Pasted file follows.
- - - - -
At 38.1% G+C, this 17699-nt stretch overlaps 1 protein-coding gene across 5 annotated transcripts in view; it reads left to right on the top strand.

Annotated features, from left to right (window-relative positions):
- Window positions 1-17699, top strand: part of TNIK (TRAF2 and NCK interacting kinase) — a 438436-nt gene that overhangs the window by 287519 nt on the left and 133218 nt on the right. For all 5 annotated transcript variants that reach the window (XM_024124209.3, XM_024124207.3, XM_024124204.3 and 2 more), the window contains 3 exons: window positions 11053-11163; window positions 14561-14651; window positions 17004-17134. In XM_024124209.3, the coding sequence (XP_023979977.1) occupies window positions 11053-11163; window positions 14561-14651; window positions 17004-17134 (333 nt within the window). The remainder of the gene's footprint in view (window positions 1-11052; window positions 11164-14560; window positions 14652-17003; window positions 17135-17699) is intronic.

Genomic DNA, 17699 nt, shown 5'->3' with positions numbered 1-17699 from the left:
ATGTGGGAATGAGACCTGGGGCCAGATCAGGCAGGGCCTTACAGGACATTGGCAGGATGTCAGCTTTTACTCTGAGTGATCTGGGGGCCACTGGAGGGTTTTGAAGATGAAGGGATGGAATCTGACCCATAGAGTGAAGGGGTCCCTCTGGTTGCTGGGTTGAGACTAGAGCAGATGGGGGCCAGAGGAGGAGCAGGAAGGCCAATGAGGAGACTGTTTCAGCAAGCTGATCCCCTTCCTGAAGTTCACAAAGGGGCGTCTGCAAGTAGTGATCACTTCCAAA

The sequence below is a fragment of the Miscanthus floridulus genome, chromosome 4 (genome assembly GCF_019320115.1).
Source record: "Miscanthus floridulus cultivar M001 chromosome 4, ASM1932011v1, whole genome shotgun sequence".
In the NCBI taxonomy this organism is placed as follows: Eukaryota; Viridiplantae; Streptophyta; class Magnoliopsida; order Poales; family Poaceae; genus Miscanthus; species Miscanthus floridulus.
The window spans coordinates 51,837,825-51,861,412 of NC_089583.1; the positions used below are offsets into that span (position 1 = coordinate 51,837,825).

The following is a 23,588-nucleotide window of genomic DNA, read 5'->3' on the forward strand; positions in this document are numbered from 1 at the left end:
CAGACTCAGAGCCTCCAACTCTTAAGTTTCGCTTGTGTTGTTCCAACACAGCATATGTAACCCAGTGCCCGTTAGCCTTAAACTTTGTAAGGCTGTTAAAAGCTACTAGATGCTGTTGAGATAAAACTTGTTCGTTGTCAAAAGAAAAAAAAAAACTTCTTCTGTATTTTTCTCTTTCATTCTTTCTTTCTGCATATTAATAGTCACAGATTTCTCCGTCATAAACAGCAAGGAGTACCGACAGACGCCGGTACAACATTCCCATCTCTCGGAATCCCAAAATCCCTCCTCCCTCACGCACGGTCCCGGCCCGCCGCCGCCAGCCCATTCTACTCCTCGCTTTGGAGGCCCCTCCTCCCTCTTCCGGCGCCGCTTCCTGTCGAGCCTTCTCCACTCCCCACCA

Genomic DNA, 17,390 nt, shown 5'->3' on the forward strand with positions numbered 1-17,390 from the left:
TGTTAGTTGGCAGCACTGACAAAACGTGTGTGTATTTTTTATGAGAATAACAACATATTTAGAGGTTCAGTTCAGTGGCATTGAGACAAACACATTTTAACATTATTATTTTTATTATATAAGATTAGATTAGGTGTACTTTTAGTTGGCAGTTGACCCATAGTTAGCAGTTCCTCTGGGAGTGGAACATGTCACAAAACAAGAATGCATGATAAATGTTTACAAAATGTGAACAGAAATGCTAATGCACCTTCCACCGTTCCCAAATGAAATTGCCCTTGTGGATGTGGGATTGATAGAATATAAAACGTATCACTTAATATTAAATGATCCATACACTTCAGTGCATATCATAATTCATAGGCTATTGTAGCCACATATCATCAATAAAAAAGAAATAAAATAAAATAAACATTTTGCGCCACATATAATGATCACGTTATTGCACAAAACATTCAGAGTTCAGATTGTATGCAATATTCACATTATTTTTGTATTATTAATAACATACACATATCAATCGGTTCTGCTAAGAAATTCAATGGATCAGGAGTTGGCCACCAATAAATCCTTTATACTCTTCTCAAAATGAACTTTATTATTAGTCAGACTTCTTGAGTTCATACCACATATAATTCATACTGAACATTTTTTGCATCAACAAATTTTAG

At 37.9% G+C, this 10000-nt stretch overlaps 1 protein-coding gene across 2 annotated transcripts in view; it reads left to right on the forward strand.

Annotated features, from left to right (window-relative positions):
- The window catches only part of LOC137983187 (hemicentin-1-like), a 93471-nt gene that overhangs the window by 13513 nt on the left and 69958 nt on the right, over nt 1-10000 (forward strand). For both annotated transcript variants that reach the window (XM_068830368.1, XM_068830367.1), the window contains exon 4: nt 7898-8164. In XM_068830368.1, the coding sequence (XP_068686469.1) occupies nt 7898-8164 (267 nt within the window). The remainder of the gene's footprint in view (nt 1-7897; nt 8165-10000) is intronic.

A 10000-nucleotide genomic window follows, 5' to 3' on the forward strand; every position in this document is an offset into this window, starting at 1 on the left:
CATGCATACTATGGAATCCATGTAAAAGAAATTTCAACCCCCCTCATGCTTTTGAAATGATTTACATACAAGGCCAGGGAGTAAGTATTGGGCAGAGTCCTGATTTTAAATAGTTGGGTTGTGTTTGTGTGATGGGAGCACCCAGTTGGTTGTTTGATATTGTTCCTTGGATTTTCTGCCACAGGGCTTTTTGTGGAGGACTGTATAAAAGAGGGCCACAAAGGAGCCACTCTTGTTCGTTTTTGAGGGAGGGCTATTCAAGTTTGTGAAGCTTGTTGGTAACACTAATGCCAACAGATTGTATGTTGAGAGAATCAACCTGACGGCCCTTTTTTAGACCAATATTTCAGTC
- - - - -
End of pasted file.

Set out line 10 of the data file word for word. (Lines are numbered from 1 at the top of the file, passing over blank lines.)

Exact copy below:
The following is a 23,588-nucleotide window of genomic DNA, read 5'->3' on the forward strand; positions in this document are numbered from 1 at the left end: